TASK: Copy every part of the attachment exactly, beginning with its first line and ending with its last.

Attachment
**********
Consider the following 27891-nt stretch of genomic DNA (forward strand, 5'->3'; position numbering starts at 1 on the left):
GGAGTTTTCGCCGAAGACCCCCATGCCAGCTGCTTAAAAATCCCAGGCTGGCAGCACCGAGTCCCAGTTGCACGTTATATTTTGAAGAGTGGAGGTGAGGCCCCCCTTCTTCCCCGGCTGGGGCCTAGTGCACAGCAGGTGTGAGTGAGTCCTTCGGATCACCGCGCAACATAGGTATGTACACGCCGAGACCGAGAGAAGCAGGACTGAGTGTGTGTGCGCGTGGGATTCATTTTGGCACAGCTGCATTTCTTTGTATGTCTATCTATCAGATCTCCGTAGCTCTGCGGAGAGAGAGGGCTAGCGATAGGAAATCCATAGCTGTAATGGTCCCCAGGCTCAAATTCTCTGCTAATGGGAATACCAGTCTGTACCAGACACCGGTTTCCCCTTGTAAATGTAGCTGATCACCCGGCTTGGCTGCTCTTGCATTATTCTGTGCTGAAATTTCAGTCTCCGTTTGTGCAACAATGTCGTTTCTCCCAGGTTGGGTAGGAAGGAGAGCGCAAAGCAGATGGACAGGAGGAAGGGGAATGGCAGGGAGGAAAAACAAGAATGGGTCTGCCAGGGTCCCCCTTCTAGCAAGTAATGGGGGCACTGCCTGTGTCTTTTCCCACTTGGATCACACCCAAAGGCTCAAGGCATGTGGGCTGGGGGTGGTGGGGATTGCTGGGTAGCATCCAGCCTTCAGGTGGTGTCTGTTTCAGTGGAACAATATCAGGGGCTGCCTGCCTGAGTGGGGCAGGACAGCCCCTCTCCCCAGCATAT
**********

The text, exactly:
Consider the following 27891-nt stretch of genomic DNA (forward strand, 5'->3'; position numbering starts at 1 on the left):
GGAGTTTTCGCCGAAGACCCCCATGCCAGCTGCTTAAAAATCCCAGGCTGGCAGCACCGAGTCCCAGTTGCACGTTATATTTTGAAGAGTGGAGGTGAGGCCCCCCTTCTTCCCCGGCTGGGGCCTAGTGCACAGCAGGTGTGAGTGAGTCCTTCGGATCACCGCGCAACATAGGTATGTACACGCCGAGACCGAGAGAAGCAGGACTGAGTGTGTGTGCGCGTGGGATTCATTTTGGCACAGCTGCATTTCTTTGTATGTCTATCTATCAGATCTCCGTAGCTCTGCGGAGAGAGAGGGCTAGCGATAGGAAATCCATAGCTGTAATGGTCCCCAGGCTCAAATTCTCTGCTAATGGGAATACCAGTCTGTACCAGACACCGGTTTCCCCTTGTAAATGTAGCTGATCACCCGGCTTGGCTGCTCTTGCATTATTCTGTGCTGAAATTTCAGTCTCCGTTTGTGCAACAATGTCGTTTCTCCCAGGTTGGGTAGGAAGGAGAGCGCAAAGCAGATGGACAGGAGGAAGGGGAATGGCAGGGAGGAAAAACAAGAATGGGTCTGCCAGGGTCCCCCTTCTAGCAAGTAATGGGGGCACTGCCTGTGTCTTTTCCCACTTGGATCACACCCAAAGGCTCAAGGCATGTGGGCTGGGGGTGGTGGGGATTGCTGGGTAGCATCCAGCCTTCAGGTGGTGTCTGTTTCAGTGGAACAATATCAGGGGCTGCCTGCCTGAGTGGGGCAGGACAGCCCCTCTCCCCAGCATAT